Every astrologer learns these sign and planet identifications very early on in astrological study, and all that information comes to the forefront of analytical awareness immediately at the beginning of this Midheaven Extension Process, keyed by the Midheaven sign and its ruling planet. An initial premise is established, and the next steps of observation determine development of the initial theme one way or another.
The planet ruling the Midheaven is the chief "spokesman" initially for the early vocational statement. If there is a sign intercepted within the 10th House, the ruler of that sign is a co-ruler of the Midheaven, of course, and is also a spokesman for the vocational statement. [This is not an issue that is complicated or difficult; it works itself out easily through dispositor dynamics and other observations, as we will see.]
Gemini and Pisces (and sometimes Sagittarius) are viewed as double-bodied signs (con-
firmed within their glyphs). When a double-bodied sign is on the Midheaven, more than one vocation-line of work-is strongly suggested, simultaneously or in succession in the life. The ruling planet-Mercury or Neptune, respectively-will develop the potential.
We find that the talents need more than one outlet for development; the appeal of variety can not be put aside; there can be vocational confusion. We easily understand the myriad output potentials for "communications" (Gemini, Mercury) or aesthetic creativity (Pisces, Neptune).
Retrogradation plays no role in the Midheaven Extension Process. Neither, for the most part, does the nature of the aspect the Midheaven ruler may make with another planet. What is important is contact. Contact is contact, and no nuance is usually required.
Certainly, we shall see that a triple conjunction, involving the Midheaven ruler,
for example, will indeed have something special to say. That goes without explaining;
that approaches our respect for a stellium (see page 15).
Immediately as the process begins, we should be asking ourselves, "Where is this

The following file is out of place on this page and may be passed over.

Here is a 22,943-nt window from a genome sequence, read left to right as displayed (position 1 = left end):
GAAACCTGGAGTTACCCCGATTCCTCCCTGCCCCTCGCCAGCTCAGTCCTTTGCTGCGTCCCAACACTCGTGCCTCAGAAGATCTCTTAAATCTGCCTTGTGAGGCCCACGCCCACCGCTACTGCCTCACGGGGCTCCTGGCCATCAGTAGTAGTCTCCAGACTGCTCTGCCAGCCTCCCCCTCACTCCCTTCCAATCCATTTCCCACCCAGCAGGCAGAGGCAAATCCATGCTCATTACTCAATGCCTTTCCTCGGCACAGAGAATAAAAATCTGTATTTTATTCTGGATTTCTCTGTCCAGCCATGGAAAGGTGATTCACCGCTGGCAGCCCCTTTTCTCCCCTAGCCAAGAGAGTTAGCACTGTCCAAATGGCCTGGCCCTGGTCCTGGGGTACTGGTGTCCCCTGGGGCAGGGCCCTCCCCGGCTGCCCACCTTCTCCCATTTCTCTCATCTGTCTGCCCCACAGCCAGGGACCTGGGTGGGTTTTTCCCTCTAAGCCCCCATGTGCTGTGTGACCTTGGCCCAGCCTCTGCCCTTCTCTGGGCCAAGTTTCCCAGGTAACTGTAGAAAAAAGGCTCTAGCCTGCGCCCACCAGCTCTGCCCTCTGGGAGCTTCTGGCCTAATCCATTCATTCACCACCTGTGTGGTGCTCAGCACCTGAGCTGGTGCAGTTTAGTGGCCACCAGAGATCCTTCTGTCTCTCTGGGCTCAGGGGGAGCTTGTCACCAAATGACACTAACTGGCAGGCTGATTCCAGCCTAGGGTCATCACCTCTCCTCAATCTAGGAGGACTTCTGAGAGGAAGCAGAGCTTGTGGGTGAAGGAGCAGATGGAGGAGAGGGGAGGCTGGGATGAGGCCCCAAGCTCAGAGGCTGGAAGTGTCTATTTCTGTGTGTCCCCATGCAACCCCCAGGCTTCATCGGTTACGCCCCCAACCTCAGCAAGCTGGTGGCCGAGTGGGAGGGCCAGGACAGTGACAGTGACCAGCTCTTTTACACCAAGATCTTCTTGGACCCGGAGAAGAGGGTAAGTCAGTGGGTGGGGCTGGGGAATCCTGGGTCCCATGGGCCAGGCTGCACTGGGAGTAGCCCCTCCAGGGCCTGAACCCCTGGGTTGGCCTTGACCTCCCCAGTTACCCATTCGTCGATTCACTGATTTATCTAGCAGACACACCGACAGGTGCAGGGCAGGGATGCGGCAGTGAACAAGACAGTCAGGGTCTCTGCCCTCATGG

Midheaven ruler going?" Or, even better, "Where does it want to go?" We want the ruler to take us somewhere conclusive, gathering up strength and definition as it extends its statement throughout the individual's need system.
Sometimes the routing of the ruler is very brief; the process is very short. Sometimes it is lengthy.
The word "dispositor" is not in the dictionary. It has come into being and into astrological use probably as a nicer way to say "that which disposes of." We are really saying that planet y, ruling the sign holding planet x, is the dispositor of planet x; it influences x's position, colors it, and can even take over x's position.
If Neptune is in Virgo, its dispositor is Mercury. Mercury's influence colors Neptune because Mercury establishes the descriptive sensibilities of the sign Virgo. Mercury can carry the sense of this Neptune forward.
If that Mercury is in Capricorn, it is in turn disposited by Saturn, and if that Saturn is in Pisces, it is in turn disposited by Neptune . . . and we are back to where we started.
This is important. We are discovering a routing-a loop-that links Saturn-Neptune-
Mercury together, although they may not be in aspect to one another.
Sometimes the loop will end abruptly; it will not go any further; it will seem like a
"dead end." This always occurs when we encounter a planet in its own sign, like Venus in Libra or Saturn in Capricorn or Mars in Aries. This "end-of-the-line" planet can present much emphasis within the vocational profile. It is called the final dispositor. Think of it as a reservoir of all the planet guidelines that led to it. But we can go further thereafter through planets in aspect with the final dispositor!
Often the networking in dispositor dynamics will bring us to a conjunction of two planets: for example, Jupiter in Capricorn is disposited by Saturn which is in conjunction with Venus. When this happens we have to be alert that perhaps a key "target statement"
is being made by the conjunction and the two planets' outreach to the Houses they rule . . . or within the House in which the conjunction finds itself.
In this study, we are going to be talking an enormous amount about one planet dispositing another; it's an awkward phrase. I am recommending and using throughout the book a simple notation that says, "is disposited by." I am using the dot (•), which is used nowhere else in astrological notation. Our example here-Neptune, the ruler of the Midheaven (the 10th House) which is disposited by Mercury, which is disposited by Saturn, which is disposited by Neptune-would be written this way: P10 • O • R •
P10 • O, and so forth.
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This book is a must-have for both the serious professional and the student of astrology. Mr. Tyl's methods are concise, easy to follow and above all, they work. Truly ground-breaking!